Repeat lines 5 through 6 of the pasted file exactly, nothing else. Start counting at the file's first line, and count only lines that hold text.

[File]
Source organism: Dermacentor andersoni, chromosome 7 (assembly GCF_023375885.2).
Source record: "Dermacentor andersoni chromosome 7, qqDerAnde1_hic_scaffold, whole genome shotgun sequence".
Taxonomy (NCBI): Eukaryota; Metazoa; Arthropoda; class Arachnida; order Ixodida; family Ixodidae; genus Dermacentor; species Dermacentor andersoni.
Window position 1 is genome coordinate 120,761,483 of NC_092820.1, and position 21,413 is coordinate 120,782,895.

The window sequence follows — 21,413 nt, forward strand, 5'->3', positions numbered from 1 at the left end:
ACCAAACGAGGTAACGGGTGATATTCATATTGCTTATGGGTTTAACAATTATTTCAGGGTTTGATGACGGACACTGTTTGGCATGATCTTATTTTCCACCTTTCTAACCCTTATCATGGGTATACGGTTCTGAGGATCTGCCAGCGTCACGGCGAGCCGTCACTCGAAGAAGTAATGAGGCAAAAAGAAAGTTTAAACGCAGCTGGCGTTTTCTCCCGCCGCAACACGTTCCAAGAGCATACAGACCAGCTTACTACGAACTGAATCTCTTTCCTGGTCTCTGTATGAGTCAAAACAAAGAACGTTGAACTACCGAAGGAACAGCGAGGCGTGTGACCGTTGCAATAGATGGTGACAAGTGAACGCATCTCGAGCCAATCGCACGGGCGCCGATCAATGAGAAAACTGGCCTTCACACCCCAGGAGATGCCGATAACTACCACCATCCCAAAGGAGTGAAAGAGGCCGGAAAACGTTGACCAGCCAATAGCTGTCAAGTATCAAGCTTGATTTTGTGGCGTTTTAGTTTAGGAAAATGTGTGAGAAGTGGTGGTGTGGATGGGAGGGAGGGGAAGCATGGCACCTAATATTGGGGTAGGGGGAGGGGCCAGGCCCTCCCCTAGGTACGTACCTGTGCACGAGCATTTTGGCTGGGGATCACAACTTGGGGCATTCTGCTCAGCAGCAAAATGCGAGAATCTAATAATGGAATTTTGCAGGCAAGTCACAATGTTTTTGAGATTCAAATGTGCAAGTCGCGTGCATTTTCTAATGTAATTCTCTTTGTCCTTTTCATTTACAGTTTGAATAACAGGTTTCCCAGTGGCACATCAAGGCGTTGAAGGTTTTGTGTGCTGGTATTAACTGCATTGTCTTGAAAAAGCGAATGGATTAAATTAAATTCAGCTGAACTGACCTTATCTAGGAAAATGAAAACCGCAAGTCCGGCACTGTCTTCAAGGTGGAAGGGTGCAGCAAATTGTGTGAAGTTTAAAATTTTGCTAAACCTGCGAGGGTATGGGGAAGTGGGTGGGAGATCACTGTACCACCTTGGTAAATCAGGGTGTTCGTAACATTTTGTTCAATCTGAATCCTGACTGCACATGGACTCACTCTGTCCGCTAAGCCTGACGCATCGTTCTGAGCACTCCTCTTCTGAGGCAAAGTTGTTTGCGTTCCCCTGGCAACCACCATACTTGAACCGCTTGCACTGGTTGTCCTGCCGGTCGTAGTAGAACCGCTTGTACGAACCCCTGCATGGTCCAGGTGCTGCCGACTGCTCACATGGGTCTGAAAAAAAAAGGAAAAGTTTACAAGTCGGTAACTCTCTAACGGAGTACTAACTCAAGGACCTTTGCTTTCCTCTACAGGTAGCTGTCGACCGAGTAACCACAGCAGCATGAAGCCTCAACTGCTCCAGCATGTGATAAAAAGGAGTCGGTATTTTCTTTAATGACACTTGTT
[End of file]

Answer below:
The window sequence follows — 21,413 nt, forward strand, 5'->3', positions numbered from 1 at the left end:
ACCAAACGAGGTAACGGGTGATATTCATATTGCTTATGGGTTTAACAATTATTTCAGGGTTTGATGACGGACACTGTTTGGCATGATCTTATTTTCCACCTTTCTAACCCTTATCATGGGTATACGGTTCTGAGGATCTGCCAGCGTCACGGCGAGCCGTCACTCGAAGAAGTAATGAGGCAAAAAGAAAGTTTAAACGCAGCTGGCGTTTTCTCCCGCCGCAACACGTTCCAAGAGCATACAGACCAGCTTACTACGAACTGAATCTCTTTCCTGGTCTCTGTATGAGTCAAAACAAAGAACGTTGAACTACCGAAGGAACAGCGAGGCGTGTGACCGTTGCAATAGATGGTGACAAGTGAACGCATCTCGAGCCAATCGCACGGGCGCCGATCAATGAGAAAACTGGCCTTCACACCCCAGGAGATGCCGATAACTACCACCATCCCAAAGGAGTGAAAGAGGCCGGAAAACGTTGACCAGCCAATAGCTGTCAAGTATCAAGCTTGATTTTGTGGCGTTTTAGTTTAGGAAAATGTGTGAGAAGTGGTGGTGTGGATGGGAGGGAGGGGAAGCATGGCACCTAATATTGGGGTAGGGGGAGGGGCCAGGCCCTCCCCTAGGTACGTACCTGTGCACGAGCATTTTGGCTGGGGATCACAACTTGGGGCATTCTGCTCAGCAGCAAAATGCGAGAATCTAATAATGGAATTTTGCAGGCAAGTCACAATGTTTTTGAGATTCAAATGTGCAAGTCGCGTGCATTTTCTAATGTAATTCTCTTTGTCCTTTTCATTTACAGTTTGAATAACAGGTTTCCCAGTGGCACATCAAGGCGTTGAAGGTTTTGTGTGCTGGTATTAACTGCATTGTCTTGAAAAAGCGAATGGATTAAATTAAATTCAGCTGAACTGACCTTATCTAGGAAAATGAAAACCGCAAGTCCGGCACTGTCTTCAAGGTGGAAGGGTGCAGCAAATTGTGTGAAGTTTAAAATTTTGCTAAACCTGCGAGGGTATGGGGAAGTGGGTGGGAGATCACTGTACCACCTTGGTAAATCAGGGTGTTCGTAACATTTTGTTCAATCTGAATCCTGACTGCACATGGACTCACTCTGTCCGCTAAGCCTGACGCATCGTTCTGAGCACTCCTCTTCTGAGGCAAAGTTGTTTGCGTTCCCCTGGCAACCACCATACTTGAACCGCTTGCACTGGTTGTCCTGCCGGTCGTAGTAGAACCGCTTGTACGAACCCCTGCATGGTCCAGGTGCTGCCGACTGCTCACATGGGTCTGAAAAAAAAAGGAAAAGTTTACAAGTCGGTAACTCTCTAACGGAGTACTAACTCAAGGACCTTTGCTTTCCTCTACAGGTAGCTGTCGACCGAGTAACCACAGCAGCATGAAGCCTCAACTGCTCCAGCATGTGATAAAAAGGAGTCGGTATTTTCTTTAATGACACTTGTT